Evaporated salt / vacuum salt

If it is not broken up from the rock and packaged then, water is involved. Either from getting it out via a brine solution underground, or concentrating sea water.

enter image description here

As the claim asks for 'bleach' in the sense of "any chemicals used", the chemicals involved in the purification of brines, if used at all, are:

The most common and most problematic impurities in crude salt are the sulfates, chlorides, and, to some extent, the carbonates of calcium and magnesium, as well as the triple salt poly- halite (K2SO4 2 CaSO4 MgSO4 2 H2O). In addition the water which is used for dissolving rock salt contributes to the content of impurities in the crude brine. Most of the magnesium com- pounds are very soluble in crude brine. Further- more, the crude brine is saturated with calcium sulfate in many cases. Sodium chloride brine significantly enhances the solubility of calcium sulfate [54]. This effect is called "salting-in".

The principal impurities of crude brine are therefore calcium, magnesium, and sulfate ions, but also strontium ions, all of which take part in scale formation. Potassium ions are irrelevant for the formation of incrustations in the evaporation equipment due to their high solubility. They only play a role as impurities in the final high-purity product

  • Purification with Lime or Caustic Soda and Soda Ash.

    • Traditional brine purification is performed in the Schweizerhalle process, named after a Swiss saline. It consists of two steps:

      1. Addition of calcium hydroxide to precipitate magnesium ions as magnesium hydroxide and produce gypsum due to the increase in the concentration of calcium ions in a solution already saturated with calcium sulfate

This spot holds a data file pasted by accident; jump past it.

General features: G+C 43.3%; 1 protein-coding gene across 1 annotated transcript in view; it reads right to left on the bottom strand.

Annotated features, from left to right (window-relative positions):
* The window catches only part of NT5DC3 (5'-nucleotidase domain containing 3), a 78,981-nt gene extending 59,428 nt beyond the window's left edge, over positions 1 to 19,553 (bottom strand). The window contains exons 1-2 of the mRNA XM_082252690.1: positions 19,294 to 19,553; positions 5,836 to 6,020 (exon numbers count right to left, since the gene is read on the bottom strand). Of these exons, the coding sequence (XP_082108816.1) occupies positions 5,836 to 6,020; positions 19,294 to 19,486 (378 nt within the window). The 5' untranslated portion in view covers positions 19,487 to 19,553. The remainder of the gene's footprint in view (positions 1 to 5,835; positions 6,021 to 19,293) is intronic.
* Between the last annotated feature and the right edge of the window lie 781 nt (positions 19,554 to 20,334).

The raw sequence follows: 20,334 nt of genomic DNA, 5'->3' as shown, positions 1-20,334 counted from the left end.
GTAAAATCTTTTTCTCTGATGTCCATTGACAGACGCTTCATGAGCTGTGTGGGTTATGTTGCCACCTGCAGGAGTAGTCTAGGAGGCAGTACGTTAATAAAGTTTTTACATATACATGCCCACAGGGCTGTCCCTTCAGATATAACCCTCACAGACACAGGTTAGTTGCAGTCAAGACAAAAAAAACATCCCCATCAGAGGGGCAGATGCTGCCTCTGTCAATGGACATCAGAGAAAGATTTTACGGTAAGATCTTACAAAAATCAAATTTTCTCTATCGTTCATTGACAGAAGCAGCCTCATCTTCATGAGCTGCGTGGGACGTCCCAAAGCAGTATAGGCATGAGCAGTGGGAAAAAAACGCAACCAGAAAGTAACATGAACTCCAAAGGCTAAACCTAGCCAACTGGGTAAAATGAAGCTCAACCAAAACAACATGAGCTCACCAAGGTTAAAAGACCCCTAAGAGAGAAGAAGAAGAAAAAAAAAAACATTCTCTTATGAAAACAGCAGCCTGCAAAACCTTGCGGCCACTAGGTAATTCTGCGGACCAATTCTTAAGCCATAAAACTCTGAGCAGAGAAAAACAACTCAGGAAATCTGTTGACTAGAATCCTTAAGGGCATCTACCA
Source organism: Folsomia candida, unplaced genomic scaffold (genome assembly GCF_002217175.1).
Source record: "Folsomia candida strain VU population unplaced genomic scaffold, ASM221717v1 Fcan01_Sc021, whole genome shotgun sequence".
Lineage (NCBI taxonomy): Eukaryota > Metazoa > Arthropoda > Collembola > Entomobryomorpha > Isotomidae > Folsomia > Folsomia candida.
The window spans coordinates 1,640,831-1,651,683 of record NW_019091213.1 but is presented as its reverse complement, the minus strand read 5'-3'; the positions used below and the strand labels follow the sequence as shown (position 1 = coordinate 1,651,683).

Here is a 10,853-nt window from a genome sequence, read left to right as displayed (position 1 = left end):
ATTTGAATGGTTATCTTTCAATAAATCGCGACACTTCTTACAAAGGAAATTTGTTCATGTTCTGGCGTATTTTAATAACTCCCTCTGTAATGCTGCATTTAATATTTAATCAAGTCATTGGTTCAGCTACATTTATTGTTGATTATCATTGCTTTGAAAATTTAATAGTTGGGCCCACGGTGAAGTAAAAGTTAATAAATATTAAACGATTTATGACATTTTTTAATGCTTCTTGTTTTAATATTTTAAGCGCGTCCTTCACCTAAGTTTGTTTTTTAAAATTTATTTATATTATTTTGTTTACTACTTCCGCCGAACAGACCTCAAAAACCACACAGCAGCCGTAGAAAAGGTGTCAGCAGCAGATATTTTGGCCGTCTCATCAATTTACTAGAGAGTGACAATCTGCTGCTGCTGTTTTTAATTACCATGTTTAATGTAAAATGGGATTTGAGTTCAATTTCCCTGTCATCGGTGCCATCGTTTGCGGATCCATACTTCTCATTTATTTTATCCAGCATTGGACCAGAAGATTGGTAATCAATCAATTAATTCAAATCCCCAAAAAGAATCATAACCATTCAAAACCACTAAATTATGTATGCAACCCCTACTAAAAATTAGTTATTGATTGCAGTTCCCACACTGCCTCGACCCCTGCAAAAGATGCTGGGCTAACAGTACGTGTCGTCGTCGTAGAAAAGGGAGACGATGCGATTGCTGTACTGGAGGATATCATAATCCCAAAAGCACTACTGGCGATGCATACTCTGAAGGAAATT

2. The addition of soda ash to precipitate the remaining calcium ions as calcium carbonate

The resulting brine is usually repeatedly fed into low pressure evaporation reactors, with each stage decanting the sludge of unwanted impurities.

enter image description here

If a higher purity is desired, Re-Crystallisation processes come in economically.

The recrystallization process was first introduced in the salt industry in 1951 by International Salt as the Richards process and by Salins du Midi as the Pompe a Sel process.

And since 1994 nano-filtration is available.

— Gisbert Westphal, Gerhard Kristen, Wilhelm Wegener, Peter Ambatiello, Helmut Geyer, Bernard Epron, Christian Bonal, Georg Steinhauser & Franz Götzfried: "Sodium Chloride", Ullmann's Encyclopedia of Industrial Chemistry, 2012.

These processes bleach slightly non-white to even black appearing salts. Chlorine, is made from these salts, but not used to purify it. Sulphuric acid would form sulphate ions which would be subject to removal anyway. No kitchen, cleaning or washing machine 'bleach' makes any sense in those processes.

Another explanation for brine evaporation technique, as used in the UK for 'white salt'.

In Mexico sea salt is simply concentrated by surface evaporations to a purit of 98.54% then simply washed to achieve 99.7%, in Port Hedland, Australia a similar process achieves a washed quality of 99.8% (Ullman's) In New Zealand's Dominion Salt site at Lake Grassmere food grade salt is also obtained via these methods, concentration, precipitation, decanting, and finally washing. Even higher purity requires then a vacuum plant as well.

In an old summary:

Natural salts are often processed to remove some of their impurities before sale. All food-grade and certain chemical applications require this. In the chlor-alkali industry, it is necessary at some point to convert crude salt as mined or produced into a material suitable for use in electrolysis. Whether this occurs at the salt producer's site or in the chlor-alkali plant is fundamentally irrelevant. For economic or technical reasons, the salt supplier often undertakes a certain amount of upgrading. The most important processes are salt washing, brine evaporation, and salt recrystallization.